CAMBRIDGE MA. – Kelley Kizzier, who served as a lead European Union (EU) negotiator in the United Nations Framework Convention on Climate Change (UNFCCC), expressed her hopes for progress on international climate policy in the newest episode of “Environmental Insights: Discussions on Policy and Practice from the Harvard Environmental Economics Program,” a podcast produced by the Harvard Environmental Economics Program. Listen to the interview here. A full transcript of the interview is available here.
Hosted by Robert N. Stavins, A.J. Meyer Professor of Energy and Economic Development at Harvard Kennedy School and director of the Harvard Environmental Economics Program and the Harvard Project on Climate Agreements, Environmental Insights is intended to promote public discourse on important issues at the intersection of economics and environmental policy.
Kizzier has worked on EU and international climate issues for many years, playing a major role in negotiating issues related to international cooperation through carbon markets, transparency and accounting under the UNFCCC, the Kyoto Protocol, and ultimately, the Paris Agreement. She recently served as the UNFCCC co-chair for the UN climate negotiations regarding Article 6 of the Paris Agreement, and now serves as Associate Vice President for International Climate at the Environmental Defense Fund.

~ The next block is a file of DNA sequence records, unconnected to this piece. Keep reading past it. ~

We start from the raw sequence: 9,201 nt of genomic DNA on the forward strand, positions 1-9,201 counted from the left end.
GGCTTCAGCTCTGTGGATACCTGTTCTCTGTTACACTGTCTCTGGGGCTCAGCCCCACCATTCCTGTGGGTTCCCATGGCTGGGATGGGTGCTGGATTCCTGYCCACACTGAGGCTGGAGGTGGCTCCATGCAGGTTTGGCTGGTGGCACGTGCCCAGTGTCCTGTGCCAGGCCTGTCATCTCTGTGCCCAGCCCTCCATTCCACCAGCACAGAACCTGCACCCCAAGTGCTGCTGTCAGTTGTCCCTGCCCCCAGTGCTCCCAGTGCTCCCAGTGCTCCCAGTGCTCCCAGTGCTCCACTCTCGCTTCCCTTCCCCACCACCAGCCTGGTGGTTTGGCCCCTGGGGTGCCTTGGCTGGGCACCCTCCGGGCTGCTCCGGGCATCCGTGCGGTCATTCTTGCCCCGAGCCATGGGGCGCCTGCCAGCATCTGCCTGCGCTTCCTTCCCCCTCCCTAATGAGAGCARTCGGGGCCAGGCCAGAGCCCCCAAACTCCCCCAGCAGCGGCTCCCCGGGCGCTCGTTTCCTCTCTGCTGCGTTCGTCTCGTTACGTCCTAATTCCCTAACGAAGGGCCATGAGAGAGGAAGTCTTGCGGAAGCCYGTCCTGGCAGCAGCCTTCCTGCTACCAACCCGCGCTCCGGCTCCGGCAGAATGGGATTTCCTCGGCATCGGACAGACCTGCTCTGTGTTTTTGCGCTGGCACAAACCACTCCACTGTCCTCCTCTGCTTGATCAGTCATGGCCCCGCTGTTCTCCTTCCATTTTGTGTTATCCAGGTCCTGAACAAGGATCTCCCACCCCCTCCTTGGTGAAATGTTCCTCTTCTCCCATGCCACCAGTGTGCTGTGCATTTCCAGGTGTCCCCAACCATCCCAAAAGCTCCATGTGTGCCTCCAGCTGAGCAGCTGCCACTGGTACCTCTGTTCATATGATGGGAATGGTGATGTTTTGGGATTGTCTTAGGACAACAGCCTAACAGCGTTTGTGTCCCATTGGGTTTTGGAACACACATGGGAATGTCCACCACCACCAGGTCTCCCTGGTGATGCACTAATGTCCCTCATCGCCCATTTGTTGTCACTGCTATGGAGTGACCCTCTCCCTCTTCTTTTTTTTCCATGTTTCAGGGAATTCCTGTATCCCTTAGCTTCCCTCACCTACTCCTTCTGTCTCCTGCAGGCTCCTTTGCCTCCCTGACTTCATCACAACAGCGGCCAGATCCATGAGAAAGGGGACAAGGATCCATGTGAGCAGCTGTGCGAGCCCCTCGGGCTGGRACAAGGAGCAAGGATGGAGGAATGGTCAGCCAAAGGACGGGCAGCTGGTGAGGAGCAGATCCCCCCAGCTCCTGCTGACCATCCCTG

In addressing a question about the postponement of COP-26 in Glasgow, Scotland, originally scheduled for November, 2020, Kizzier remarked that “the postponement of the COP should not delay urgent action by countries to step up their ambition. And I hope that no one finds comfort in that delay, that we are still urgently looking to up our game in terms of ambition.”
Kizzier cited several recent positive developments in international climate policy, particularly in the EU where a new “Green Deal” may be implemented. The Deal stipulates even more significant carbon emission reductions than the 40% cut that was previously promised by the EU member states.
“It's a centrist acceleration of established EU climate policy,” Kizzier said. “And through that, they have announced that they're going to take that target to 50 or even 55% reduction by 2030 [as compared with 1990 levels].”
Looking forward to the re-scheduled COP-26 in 2021, Kizzier expressed her optimism that nations will be prepared to finalize the rules of international climate policy cooperation (and carbon markets) under Article 6 of the Paris Agreement.
“COP-26 is about ambition, and it's going to be important, in that context, to push for us to complete The Paris Rulebook. Because the rules matter, and we can't afford to lock in carbon market rules that undermine the integrity of the targets,” she said. “Agreement on these rules, as important as it is, should not be a barrier to action. We simply can't afford delay.”
Kizzier’s interview is the 12th episode in the Environmental Insights series, with future episodes scheduled to drop each month.
“Environmental Insights is intended to inform and educate listeners about important issues relating to an economic perspective on developments in environmental policy, including the design and implementation of market-based approaches to environmental protection,” said Stavins. “We speak with accomplished Harvard colleagues, other academics, and practitioners who are working on solving some of the most challenging public problems we face.”